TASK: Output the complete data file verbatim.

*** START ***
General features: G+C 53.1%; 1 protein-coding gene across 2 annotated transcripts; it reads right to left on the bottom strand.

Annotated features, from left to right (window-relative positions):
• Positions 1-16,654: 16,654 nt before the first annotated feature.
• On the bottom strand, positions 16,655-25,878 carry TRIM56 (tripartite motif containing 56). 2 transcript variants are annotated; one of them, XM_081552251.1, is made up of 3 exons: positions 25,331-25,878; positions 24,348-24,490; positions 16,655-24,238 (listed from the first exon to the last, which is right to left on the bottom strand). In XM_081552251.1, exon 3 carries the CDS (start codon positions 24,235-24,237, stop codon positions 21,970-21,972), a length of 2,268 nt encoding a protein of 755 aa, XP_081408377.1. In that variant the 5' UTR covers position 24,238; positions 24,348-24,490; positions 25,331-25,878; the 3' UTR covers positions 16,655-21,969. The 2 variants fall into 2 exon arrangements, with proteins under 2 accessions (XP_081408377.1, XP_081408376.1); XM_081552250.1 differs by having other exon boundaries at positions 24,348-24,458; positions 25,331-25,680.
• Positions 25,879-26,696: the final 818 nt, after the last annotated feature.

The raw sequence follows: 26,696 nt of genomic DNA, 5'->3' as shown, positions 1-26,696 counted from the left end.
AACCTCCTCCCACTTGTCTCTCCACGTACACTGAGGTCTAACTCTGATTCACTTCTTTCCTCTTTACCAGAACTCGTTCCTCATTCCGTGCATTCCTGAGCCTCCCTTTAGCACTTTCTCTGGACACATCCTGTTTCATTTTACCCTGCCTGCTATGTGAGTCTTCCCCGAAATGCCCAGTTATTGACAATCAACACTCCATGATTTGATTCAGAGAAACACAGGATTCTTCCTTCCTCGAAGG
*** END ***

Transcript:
General features: G+C 53.1%; 1 protein-coding gene across 2 annotated transcripts; it reads right to left on the bottom strand.

Annotated features, from left to right (window-relative positions):
• Positions 1-16,654: 16,654 nt before the first annotated feature.
• On the bottom strand, positions 16,655-25,878 carry TRIM56 (tripartite motif containing 56). 2 transcript variants are annotated; one of them, XM_081552251.1, is made up of 3 exons: positions 25,331-25,878; positions 24,348-24,490; positions 16,655-24,238 (listed from the first exon to the last, which is right to left on the bottom strand). In XM_081552251.1, exon 3 carries the CDS (start codon positions 24,235-24,237, stop codon positions 21,970-21,972), a length of 2,268 nt encoding a protein of 755 aa, XP_081408377.1. In that variant the 5' UTR covers position 24,238; positions 24,348-24,490; positions 25,331-25,878; the 3' UTR covers positions 16,655-21,969. The 2 variants fall into 2 exon arrangements, with proteins under 2 accessions (XP_081408377.1, XP_081408376.1); XM_081552250.1 differs by having other exon boundaries at positions 24,348-24,458; positions 25,331-25,680.
• Positions 25,879-26,696: the final 818 nt, after the last annotated feature.

The raw sequence follows: 26,696 nt of genomic DNA, 5'->3' as shown, positions 1-26,696 counted from the left end.
AACCTCCTCCCACTTGTCTCTCCACGTACACTGAGGTCTAACTCTGATTCACTTCTTTCCTCTTTACCAGAACTCGTTCCTCATTCCGTGCATTCCTGAGCCTCCCTTTAGCACTTTCTCTGGACACATCCTGTTTCATTTTACCCTGCCTGCTATGTGAGTCTTCCCCGAAATGCCCAGTTATTGACAATCAACACTCCATGATTTGATTCAGAGAAACACAGGATTCTTCCTTCCTCGAAGG